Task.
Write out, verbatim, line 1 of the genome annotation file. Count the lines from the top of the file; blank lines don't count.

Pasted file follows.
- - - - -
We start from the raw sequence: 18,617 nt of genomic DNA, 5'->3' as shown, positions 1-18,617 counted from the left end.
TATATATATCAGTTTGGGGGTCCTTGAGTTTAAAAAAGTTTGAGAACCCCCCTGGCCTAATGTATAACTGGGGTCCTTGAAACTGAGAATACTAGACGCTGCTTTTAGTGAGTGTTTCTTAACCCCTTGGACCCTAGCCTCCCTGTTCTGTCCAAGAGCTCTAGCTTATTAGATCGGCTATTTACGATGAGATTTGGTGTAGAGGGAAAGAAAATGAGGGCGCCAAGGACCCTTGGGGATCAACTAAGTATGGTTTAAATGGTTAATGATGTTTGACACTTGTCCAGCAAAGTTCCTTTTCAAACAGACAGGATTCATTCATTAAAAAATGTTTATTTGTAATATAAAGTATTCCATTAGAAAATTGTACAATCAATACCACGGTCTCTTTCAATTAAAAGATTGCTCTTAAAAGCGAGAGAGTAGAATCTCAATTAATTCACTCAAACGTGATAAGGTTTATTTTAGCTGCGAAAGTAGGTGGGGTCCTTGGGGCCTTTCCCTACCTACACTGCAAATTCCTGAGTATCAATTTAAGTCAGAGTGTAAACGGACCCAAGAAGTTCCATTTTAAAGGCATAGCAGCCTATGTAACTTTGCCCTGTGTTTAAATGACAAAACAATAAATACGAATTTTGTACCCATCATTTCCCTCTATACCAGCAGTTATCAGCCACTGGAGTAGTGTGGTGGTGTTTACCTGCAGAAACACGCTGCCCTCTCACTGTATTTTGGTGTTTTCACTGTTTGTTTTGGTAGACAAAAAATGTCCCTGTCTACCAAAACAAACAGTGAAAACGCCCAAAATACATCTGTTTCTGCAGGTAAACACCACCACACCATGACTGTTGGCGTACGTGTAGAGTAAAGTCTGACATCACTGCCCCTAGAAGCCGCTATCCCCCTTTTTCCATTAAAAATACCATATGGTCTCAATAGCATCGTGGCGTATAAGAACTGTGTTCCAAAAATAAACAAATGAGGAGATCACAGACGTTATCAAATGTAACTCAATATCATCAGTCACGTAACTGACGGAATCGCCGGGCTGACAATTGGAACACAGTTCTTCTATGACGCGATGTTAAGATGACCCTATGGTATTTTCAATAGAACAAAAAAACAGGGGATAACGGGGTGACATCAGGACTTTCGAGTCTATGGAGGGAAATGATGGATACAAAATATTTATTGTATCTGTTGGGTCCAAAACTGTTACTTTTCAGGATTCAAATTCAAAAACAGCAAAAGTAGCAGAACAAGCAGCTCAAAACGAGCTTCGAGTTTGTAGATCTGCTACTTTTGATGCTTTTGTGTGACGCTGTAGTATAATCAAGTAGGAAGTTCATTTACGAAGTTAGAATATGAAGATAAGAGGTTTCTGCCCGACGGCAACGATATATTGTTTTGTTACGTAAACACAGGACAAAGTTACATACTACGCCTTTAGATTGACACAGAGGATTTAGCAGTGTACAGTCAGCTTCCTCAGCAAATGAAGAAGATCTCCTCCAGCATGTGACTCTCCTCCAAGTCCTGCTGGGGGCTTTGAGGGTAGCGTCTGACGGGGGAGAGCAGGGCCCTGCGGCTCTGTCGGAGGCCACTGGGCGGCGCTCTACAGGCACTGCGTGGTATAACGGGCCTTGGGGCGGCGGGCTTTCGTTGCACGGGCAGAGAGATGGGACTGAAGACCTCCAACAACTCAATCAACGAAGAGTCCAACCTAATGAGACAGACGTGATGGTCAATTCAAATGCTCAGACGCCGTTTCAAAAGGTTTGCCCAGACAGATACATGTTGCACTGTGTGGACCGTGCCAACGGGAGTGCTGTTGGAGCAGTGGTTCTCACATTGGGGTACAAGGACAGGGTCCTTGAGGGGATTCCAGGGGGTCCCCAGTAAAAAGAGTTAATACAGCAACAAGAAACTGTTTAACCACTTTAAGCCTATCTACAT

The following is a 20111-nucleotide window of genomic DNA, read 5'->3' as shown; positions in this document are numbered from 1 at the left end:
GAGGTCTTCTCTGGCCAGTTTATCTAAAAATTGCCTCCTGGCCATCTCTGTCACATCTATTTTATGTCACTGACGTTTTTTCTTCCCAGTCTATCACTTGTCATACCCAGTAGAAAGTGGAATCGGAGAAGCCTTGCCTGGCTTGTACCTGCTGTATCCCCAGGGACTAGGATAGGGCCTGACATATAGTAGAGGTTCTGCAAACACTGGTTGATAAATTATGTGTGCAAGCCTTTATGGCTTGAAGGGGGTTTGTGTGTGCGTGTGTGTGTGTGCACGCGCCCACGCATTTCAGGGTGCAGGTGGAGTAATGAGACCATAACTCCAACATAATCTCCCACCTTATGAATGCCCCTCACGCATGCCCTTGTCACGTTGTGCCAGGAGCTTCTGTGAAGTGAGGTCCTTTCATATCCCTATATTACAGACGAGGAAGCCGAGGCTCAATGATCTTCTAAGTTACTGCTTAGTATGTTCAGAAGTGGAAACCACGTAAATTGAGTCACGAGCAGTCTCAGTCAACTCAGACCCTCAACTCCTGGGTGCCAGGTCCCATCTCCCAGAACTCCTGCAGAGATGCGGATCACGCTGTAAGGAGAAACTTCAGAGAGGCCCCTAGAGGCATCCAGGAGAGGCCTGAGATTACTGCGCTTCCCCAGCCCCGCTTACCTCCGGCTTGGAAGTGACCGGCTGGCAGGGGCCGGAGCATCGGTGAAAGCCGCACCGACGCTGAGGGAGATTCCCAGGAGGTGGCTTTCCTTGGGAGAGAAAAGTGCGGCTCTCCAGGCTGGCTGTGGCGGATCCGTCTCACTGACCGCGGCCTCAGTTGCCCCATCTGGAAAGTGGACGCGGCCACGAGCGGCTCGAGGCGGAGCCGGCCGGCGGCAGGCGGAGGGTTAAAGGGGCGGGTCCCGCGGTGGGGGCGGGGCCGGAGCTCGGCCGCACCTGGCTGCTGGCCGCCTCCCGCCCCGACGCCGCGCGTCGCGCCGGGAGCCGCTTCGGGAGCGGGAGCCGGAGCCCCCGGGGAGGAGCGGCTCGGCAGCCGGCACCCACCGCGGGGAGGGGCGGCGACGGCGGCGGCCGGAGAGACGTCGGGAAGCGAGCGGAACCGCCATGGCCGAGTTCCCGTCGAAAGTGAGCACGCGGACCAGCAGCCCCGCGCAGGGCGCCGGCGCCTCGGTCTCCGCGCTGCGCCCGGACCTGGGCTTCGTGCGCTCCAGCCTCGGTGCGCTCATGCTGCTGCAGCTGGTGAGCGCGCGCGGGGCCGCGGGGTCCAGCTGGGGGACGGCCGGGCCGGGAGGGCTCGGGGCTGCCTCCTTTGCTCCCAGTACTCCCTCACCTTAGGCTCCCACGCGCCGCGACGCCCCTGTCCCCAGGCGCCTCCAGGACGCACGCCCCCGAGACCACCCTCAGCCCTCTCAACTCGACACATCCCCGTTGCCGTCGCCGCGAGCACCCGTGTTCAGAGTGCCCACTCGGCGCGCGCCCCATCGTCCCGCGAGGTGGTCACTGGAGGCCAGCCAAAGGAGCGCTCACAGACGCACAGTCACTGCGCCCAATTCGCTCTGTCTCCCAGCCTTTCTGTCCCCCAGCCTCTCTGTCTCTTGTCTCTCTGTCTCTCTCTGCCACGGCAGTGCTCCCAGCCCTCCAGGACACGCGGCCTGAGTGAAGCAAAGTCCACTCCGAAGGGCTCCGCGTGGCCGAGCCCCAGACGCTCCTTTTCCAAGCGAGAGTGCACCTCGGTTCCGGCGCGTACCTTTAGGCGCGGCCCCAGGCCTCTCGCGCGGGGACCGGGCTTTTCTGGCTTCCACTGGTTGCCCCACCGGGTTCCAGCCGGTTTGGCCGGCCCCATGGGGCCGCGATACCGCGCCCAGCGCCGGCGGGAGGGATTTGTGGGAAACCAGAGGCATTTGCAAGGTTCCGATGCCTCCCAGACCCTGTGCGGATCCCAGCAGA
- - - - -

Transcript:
We start from the raw sequence: 18,617 nt of genomic DNA, 5'->3' as shown, positions 1-18,617 counted from the left end.